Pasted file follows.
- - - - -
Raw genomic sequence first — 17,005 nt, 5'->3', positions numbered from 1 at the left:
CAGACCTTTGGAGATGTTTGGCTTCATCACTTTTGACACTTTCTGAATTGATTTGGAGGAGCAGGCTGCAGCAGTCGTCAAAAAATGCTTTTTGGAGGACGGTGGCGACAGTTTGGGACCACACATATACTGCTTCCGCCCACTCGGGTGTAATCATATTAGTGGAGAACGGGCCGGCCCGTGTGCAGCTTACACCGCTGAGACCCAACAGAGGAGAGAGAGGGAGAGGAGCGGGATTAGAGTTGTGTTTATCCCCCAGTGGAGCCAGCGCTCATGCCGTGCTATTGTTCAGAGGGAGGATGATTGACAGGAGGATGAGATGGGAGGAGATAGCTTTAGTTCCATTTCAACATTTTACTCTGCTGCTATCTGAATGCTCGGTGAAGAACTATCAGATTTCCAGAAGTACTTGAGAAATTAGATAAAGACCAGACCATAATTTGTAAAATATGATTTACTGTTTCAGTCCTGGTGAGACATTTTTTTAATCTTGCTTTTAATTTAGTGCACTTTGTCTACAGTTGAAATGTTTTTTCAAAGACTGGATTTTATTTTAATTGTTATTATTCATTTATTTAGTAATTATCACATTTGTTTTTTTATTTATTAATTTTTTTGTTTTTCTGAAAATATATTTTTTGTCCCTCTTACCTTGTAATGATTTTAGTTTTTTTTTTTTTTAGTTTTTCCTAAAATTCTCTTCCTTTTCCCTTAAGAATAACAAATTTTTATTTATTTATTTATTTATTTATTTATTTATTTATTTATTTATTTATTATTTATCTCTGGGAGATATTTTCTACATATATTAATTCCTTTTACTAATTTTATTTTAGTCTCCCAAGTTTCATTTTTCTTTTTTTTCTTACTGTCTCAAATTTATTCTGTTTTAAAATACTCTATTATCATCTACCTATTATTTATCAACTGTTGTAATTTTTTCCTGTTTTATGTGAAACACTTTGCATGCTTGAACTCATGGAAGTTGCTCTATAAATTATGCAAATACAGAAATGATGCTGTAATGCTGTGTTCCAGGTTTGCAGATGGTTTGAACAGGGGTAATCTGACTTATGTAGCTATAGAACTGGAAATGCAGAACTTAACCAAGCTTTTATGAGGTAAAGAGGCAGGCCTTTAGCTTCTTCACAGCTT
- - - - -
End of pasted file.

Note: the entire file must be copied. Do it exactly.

Raw genomic sequence first — 17,005 nt, 5'->3', positions numbered from 1 at the left:
CAGACCTTTGGAGATGTTTGGCTTCATCACTTTTGACACTTTCTGAATTGATTTGGAGGAGCAGGCTGCAGCAGTCGTCAAAAAATGCTTTTTGGAGGACGGTGGCGACAGTTTGGGACCACACATATACTGCTTCCGCCCACTCGGGTGTAATCATATTAGTGGAGAACGGGCCGGCCCGTGTGCAGCTTACACCGCTGAGACCCAACAGAGGAGAGAGAGGGAGAGGAGCGGGATTAGAGTTGTGTTTATCCCCCAGTGGAGCCAGCGCTCATGCCGTGCTATTGTTCAGAGGGAGGATGATTGACAGGAGGATGAGATGGGAGGAGATAGCTTTAGTTCCATTTCAACATTTTACTCTGCTGCTATCTGAATGCTCGGTGAAGAACTATCAGATTTCCAGAAGTACTTGAGAAATTAGATAAAGACCAGACCATAATTTGTAAAATATGATTTACTGTTTCAGTCCTGGTGAGACATTTTTTTAATCTTGCTTTTAATTTAGTGCACTTTGTCTACAGTTGAAATGTTTTTTCAAAGACTGGATTTTATTTTAATTGTTATTATTCATTTATTTAGTAATTATCACATTTGTTTTTTTATTTATTAATTTTTTTGTTTTTCTGAAAATATATTTTTTGTCCCTCTTACCTTGTAATGATTTTAGTTTTTTTTTTTTTTAGTTTTTCCTAAAATTCTCTTCCTTTTCCCTTAAGAATAACAAATTTTTATTTATTTATTTATTTATTTATTTATTTATTTATTTATTTATTTATTATTTATCTCTGGGAGATATTTTCTACATATATTAATTCCTTTTACTAATTTTATTTTAGTCTCCCAAGTTTCATTTTTCTTTTTTTTCTTACTGTCTCAAATTTATTCTGTTTTAAAATACTCTATTATCATCTACCTATTATTTATCAACTGTTGTAATTTTTTCCTGTTTTATGTGAAACACTTTGCATGCTTGAACTCATGGAAGTTGCTCTATAAATTATGCAAATACAGAAATGATGCTGTAATGCTGTGTTCCAGGTTTGCAGATGGTTTGAACAGGGGTAATCTGACTTATGTAGCTATAGAACTGGAAATGCAGAACTTAACCAAGCTTTTATGAGGTAAAGAGGCAGGCCTTTAGCTTCTTCACAGCTT